Biographies/Stanley Etela

Tags: Finnish Brunete Offensive Tailor Jarama Member Of Communist Party Brooklyn

Researcher: Mishel Gica, Stuyvesant '24

On October 3rd, 1907 Stanley Etela was born in the city of Schenectady, New York. His Finnish origin suggests that his parents immigrated to avoid growing hostility from Russia during a time of Russification. Etela later made his home in Williamsburg at 228 Metropolitan Avenue, Brooklyn, New York as a tailor. However, he was not exempt from the economic hardships of the Great Depression that later came. Thus, in 1933, Etela was inspired to join the Communist Party of the United States, taking part in the collective initiative to fight the Depression. He participated in strikes and rallies, helping bring unions to previously unorganized trades and backing civil rights movements.

At this point, Williamsburg was one the most densely populated areas of New York City because of an influx of people coming from other parts of the city and various places in Europe. This was especially true during a wave of Jewish immigrants seeking to escape Nazism in the 1930s. As a member of such an active community as New York, Etela’s proximity to European affairs drew his attention to Spain and the mutiny against a democratically elected Republican government in 1936. Despite the risk of losing his citizenship in a desperately neutral America, Etela joined a call by the Communist Party to fight the “Good Fight” in Spain.

Under the name of “Stanley Stala” and an innocuous excuse to visit France, Etela sailed aboard the Paris in February with 118 other volunteers, also with innocuous excuses to go. Ten days later he was officially in Spain, and Etela was surrounded by a truly International Brigade, with volunteers from all over the world gathered for the same cause. As one of the enthusiastic young Americans, he was of the XV International Brigade, or The Abraham Lincoln Brigade. The setting was so international, in fact, that commanders spoke several languages and hardly gave instruction in English. Training was minimal and incomprehensible to the fresh faced American volunteers. Etela and his inexperienced comrades, after only getting a few shots with weapons they had never seen before, were often sent first into battle as fodder so more experienced soldiers could come in later.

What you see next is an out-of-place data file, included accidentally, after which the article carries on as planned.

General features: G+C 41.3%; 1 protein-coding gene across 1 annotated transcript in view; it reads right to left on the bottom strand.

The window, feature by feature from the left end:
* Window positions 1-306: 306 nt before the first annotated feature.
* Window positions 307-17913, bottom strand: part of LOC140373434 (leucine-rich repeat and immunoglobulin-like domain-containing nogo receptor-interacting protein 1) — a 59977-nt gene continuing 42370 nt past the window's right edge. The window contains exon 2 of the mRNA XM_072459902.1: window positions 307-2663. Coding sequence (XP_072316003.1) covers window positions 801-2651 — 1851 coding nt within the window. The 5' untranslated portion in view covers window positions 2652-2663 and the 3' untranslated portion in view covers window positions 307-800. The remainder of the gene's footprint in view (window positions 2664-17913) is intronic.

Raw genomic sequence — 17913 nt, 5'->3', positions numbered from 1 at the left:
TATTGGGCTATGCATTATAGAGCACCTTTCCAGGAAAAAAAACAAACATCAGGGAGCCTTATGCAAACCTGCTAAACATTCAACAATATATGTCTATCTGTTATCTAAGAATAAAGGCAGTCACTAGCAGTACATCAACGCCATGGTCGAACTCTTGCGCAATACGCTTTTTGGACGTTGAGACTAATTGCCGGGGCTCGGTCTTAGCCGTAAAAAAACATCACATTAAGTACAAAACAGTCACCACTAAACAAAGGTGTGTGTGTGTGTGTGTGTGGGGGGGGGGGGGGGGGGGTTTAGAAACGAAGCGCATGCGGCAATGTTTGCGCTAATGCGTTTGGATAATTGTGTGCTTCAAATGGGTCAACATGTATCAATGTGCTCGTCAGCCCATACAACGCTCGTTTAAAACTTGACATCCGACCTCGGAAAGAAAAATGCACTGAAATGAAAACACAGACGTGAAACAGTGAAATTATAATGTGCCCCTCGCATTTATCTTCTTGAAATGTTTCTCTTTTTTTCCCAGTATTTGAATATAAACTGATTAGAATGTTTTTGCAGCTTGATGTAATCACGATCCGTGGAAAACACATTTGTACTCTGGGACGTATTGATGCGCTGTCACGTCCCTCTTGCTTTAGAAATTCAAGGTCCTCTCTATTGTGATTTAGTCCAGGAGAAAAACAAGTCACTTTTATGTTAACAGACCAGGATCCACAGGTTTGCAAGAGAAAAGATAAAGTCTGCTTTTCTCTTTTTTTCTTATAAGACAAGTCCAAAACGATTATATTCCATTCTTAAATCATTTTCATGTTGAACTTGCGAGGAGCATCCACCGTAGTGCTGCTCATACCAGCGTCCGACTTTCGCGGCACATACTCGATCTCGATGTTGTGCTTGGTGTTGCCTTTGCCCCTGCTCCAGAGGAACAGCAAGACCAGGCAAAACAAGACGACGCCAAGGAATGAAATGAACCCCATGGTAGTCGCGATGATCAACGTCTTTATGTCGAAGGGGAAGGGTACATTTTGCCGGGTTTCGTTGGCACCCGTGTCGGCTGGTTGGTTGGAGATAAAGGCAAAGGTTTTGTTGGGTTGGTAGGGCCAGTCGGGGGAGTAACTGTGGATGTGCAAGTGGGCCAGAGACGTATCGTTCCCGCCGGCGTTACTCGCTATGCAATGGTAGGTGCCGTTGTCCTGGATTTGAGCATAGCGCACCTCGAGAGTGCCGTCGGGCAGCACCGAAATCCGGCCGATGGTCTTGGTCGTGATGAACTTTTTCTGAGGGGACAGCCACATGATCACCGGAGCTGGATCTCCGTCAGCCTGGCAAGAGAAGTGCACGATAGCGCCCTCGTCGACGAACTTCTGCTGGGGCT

Soon, Etela would be sent to his first battle as part of the Jarama offensive, and would march with the Abraham Lincoln Brigade in an attempt to take the Pingarron. As part of the 2nd Company of the XV Brigade, Etela departed from Albacete crammed inside one of several trucks. Luckily, he was not aboard one of the first two trucks that missed a turn and drove straight into enemy lines, dubbed “The Lost Trucks.” This would not be the last of their mishaps, as weather, miscommunication, and a lack of promised arms led the Lincoln Brigade and many others marching into a barrage of bullets. It was only rain that provided enough cover from Nationalist snipers for survivors to find cover. At this point, Etela and others like him were faced with the reality of war. Four months later, they would advance Westward across the Guadarrama River for the Battle of Brunete. Hilly landscape and the Nationalists’ advantageous positioning at Villanueva de la Canada made the XV Brigade open to bombardment.

Ultimately, Etela would be wounded in action. He would then be discharged from the 15th Brigade and moved to the rear. Soon after in August 1938, he would be evacuated from Sagaro back to America aboard the President Roosevelt.


Brooks, Chris. “Brunete the Good and the Bad - by Leo Rosenberg.” The Volunteer, February 11, 2018.

———. “Jarama Series: Organization of the Abraham Lincoln Battalion.” The Volunteer, February 12, 2016.

———. “Jarama Series: Pingarrón.” The Volunteer, March 1, 2016.

———. “Jarama Series: The First Casualty and the Lost Trucks.” The Volunteer, February 16, 2016.

Like a Local Tours. “History of Williamsburg Brooklyn,” n.d.

Isserman, Maurice. “Opinion | When New York City Was the Capital of American Communism.” The New York Times, October 20, 2017, sec. Opinion.

William Loren Katz, and Marc Crawford. The Lincoln Brigade. Wipf and Stock Publishers, 2013.